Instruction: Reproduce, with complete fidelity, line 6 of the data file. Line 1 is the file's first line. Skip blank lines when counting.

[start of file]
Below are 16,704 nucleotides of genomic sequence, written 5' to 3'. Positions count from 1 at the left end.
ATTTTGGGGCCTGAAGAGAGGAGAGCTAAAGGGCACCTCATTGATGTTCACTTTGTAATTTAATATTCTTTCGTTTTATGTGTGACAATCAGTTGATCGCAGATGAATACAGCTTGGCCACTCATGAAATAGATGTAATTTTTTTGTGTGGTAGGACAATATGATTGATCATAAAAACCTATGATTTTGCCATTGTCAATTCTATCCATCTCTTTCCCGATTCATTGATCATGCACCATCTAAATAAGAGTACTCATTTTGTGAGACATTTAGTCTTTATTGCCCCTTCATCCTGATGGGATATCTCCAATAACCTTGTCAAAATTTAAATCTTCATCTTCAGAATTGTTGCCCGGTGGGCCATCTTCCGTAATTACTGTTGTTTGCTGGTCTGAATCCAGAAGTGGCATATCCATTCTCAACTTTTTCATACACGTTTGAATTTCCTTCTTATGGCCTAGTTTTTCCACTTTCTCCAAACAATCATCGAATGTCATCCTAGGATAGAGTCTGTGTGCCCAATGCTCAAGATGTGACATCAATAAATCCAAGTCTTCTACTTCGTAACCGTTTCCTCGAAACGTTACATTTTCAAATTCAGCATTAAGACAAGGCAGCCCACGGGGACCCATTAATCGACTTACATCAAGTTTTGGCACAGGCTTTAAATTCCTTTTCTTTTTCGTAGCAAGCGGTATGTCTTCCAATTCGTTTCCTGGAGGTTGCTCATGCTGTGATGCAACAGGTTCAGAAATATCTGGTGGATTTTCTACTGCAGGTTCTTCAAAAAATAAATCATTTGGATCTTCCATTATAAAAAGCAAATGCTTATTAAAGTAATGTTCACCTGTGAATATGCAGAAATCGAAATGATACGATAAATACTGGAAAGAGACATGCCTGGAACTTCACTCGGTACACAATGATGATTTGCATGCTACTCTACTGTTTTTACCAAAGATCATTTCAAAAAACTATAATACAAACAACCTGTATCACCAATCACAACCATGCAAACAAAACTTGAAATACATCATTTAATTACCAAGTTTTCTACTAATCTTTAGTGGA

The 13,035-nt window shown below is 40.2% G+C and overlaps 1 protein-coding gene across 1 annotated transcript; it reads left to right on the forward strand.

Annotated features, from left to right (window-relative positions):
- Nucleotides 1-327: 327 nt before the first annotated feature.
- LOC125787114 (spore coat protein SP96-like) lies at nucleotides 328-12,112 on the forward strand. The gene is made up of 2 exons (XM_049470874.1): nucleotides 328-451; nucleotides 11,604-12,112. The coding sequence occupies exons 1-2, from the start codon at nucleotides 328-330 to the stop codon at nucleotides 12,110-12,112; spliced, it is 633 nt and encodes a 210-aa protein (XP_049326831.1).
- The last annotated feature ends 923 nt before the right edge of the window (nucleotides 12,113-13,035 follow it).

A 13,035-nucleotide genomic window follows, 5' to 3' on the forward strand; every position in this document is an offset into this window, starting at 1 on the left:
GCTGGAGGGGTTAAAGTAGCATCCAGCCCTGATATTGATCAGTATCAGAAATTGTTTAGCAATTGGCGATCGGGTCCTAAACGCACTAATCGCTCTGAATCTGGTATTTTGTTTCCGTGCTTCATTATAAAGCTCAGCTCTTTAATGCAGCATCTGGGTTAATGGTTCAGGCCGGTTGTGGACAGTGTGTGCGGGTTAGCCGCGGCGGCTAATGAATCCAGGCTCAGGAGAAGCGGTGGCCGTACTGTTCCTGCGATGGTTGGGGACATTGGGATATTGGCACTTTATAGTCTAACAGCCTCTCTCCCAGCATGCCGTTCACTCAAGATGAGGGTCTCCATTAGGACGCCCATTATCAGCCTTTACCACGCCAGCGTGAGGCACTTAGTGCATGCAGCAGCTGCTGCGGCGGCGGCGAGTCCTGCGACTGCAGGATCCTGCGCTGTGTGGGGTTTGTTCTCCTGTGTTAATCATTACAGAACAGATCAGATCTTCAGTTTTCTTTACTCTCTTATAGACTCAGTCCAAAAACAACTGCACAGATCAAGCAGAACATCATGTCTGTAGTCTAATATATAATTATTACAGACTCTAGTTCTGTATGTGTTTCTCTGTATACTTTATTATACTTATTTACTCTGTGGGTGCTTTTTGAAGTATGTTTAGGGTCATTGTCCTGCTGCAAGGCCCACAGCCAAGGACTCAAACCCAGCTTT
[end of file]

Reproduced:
- LOC125787114 (spore coat protein SP96-like) lies at nucleotides 328-12,112 on the forward strand. The gene is made up of 2 exons (XM_049470874.1): nucleotides 328-451; nucleotides 11,604-12,112. The coding sequence occupies exons 1-2, from the start codon at nucleotides 328-330 to the stop codon at nucleotides 12,110-12,112; spliced, it is 633 nt and encodes a 210-aa protein (XP_049326831.1).